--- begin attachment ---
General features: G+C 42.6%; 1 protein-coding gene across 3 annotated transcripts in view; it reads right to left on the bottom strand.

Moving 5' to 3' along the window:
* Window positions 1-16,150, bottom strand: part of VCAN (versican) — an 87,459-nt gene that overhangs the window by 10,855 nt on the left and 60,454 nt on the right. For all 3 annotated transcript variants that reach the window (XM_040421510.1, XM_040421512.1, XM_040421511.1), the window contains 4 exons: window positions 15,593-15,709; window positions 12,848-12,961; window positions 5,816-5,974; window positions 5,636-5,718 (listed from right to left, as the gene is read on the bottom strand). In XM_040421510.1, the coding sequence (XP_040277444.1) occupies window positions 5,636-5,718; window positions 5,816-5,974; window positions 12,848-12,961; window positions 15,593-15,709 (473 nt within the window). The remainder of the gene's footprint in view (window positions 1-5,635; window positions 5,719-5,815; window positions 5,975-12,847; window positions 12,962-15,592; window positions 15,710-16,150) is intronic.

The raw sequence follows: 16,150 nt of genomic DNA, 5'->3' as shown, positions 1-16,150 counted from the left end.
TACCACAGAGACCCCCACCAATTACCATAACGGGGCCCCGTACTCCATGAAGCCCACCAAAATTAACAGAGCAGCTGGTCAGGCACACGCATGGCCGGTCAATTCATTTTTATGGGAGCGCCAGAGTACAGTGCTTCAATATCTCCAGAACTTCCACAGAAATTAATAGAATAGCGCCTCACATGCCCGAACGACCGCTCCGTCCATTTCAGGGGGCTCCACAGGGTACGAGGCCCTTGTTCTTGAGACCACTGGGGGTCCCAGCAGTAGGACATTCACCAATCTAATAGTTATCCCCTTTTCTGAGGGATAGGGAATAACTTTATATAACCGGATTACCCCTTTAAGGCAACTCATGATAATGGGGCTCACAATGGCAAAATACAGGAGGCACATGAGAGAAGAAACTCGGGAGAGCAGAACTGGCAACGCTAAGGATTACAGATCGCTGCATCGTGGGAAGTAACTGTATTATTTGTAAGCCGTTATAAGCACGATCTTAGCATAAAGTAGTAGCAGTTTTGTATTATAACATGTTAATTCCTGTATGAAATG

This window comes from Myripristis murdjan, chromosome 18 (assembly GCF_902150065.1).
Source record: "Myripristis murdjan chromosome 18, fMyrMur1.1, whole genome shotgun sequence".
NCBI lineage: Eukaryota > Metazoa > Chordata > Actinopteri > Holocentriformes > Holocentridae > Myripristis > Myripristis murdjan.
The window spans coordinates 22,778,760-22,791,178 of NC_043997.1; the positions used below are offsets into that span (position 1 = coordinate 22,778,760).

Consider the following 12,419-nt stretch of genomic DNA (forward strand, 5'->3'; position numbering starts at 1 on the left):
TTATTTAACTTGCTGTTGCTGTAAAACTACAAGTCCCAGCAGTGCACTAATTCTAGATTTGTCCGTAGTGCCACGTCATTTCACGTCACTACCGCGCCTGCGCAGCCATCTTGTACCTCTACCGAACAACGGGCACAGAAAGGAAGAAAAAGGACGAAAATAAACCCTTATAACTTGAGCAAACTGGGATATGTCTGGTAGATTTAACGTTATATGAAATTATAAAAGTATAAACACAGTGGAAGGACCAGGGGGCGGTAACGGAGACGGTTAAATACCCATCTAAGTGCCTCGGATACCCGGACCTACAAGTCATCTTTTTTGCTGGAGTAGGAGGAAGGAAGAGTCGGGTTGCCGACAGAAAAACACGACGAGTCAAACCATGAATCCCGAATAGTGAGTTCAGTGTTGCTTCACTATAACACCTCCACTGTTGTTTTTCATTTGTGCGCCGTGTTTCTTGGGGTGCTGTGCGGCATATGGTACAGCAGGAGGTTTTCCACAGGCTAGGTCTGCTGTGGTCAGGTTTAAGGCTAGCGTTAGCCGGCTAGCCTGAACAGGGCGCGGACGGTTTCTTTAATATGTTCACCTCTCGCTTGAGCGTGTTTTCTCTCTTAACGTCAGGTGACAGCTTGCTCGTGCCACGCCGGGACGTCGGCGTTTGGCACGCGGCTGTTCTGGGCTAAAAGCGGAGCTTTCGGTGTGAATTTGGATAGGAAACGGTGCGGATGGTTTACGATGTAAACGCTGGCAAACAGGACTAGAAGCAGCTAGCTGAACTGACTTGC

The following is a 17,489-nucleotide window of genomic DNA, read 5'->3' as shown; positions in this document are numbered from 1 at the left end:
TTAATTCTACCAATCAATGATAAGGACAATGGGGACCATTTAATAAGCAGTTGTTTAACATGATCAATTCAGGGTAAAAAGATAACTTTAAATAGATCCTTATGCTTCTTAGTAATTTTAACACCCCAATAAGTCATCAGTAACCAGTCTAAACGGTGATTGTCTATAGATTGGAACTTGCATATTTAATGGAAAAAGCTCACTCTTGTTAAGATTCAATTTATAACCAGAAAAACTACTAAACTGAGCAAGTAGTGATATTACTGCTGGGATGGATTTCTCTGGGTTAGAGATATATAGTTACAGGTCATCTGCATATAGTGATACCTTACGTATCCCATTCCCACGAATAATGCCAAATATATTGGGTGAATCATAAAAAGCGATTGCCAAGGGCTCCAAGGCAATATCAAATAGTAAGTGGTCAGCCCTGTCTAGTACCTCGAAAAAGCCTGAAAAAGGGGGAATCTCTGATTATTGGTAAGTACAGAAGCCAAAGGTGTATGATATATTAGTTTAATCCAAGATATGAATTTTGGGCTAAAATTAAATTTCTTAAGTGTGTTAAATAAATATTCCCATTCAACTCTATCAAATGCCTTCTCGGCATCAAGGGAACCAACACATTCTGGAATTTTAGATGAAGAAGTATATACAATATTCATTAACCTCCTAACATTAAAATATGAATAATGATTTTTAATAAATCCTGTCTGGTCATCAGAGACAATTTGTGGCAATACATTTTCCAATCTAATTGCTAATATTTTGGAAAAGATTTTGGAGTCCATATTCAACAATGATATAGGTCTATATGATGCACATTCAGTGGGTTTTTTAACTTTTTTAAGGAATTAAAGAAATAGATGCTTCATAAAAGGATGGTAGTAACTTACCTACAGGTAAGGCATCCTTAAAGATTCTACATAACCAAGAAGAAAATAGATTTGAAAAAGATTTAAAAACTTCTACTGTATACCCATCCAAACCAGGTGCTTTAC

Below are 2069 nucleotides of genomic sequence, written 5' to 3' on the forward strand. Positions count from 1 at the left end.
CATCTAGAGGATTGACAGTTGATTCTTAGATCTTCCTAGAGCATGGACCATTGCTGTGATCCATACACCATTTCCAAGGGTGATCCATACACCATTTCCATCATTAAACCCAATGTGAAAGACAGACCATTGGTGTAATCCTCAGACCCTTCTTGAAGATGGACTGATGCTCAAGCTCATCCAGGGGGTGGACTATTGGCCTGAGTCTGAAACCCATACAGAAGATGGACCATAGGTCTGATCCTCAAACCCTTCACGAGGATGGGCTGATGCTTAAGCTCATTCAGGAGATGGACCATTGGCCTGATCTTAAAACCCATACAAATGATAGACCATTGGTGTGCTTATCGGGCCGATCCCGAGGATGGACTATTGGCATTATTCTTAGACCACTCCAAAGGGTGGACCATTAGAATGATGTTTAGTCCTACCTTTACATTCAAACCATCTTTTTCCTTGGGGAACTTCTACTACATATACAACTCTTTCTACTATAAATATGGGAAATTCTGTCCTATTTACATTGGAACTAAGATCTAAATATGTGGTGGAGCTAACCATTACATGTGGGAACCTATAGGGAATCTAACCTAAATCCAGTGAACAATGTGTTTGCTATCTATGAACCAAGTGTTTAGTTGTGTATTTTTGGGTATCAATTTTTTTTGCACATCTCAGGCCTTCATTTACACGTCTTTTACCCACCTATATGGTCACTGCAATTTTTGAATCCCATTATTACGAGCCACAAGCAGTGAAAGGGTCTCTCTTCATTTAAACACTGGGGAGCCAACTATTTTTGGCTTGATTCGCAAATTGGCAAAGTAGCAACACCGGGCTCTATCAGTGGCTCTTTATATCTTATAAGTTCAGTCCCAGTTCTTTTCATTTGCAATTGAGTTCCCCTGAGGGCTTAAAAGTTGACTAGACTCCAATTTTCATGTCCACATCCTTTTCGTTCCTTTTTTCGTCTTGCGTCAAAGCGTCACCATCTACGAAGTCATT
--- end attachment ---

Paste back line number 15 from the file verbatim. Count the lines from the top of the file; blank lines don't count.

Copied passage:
CATCTAGAGGATTGACAGTTGATTCTTAGATCTTCCTAGAGCATGGACCATTGCTGTGATCCATACACCATTTCCAAGGGTGATCCATACACCATTTCCATCATTAAACCCAATGTGAAAGACAGACCATTGGTGTAATCCTCAGACCCTTCTTGAAGATGGACTGATGCTCAAGCTCATCCAGGGGGTGGACTATTGGCCTGAGTCTGAAACCCATACAGAAGATGGACCATAGGTCTGATCCTCAAACCCTTCACGAGGATGGGCTGATGCTTAAGCTCATTCAGGAGATGGACCATTGGCCTGATCTTAAAACCCATACAAATGATAGACCATTGGTGTGCTTATCGGGCCGATCCCGAGGATGGACTATTGGCATTATTCTTAGACCACTCCAAAGGGTGGACCATTAGAATGATGTTTAGTCCTACCTTTACATTCAAACCATCTTTTTCCTTGGGGAACTTCTACTACATATACAACTCTTTCTACTATAAATATGGGAAATTCTGTCCTATTTACATTGGAACTAAGATCTAAATATGTGGTGGAGCTAACCATTACATGTGGGAACCTATAGGGAATCTAACCTAAATCCAGTGAACAATGTGTTTGCTATCTATGAACCAAGTGTTTAGTTGTGTATTTTTGGGTATCAATTTTTTTTGCACATCTCAGGCCTTCATTTACACGTCTTTTACCCACCTATATGGTCACTGCAATTTTTGAATCCCATTATTACGAGCCACAAGCAGTGAAAGGGTCTCTCTTCATTTAAACACTGGGGAGCCAACTATTTTTGGCTTGATTCGCAAATTGGCAAAGTAGCAACACCGGGCTCTATCAGTGGCTCTTTATATCTTATAAGTTCAGTCCCAGTTCTTTTCATTTGCAATTGAGTTCCCCTGAGGGCTTAAAAGTTGACTAGACTCCAATTTTCATGTCCACATCCTTTTCGTTCCTTTTTTCGTCTTGCGTCAAAGCGTCACCATCTACGAAGTCATT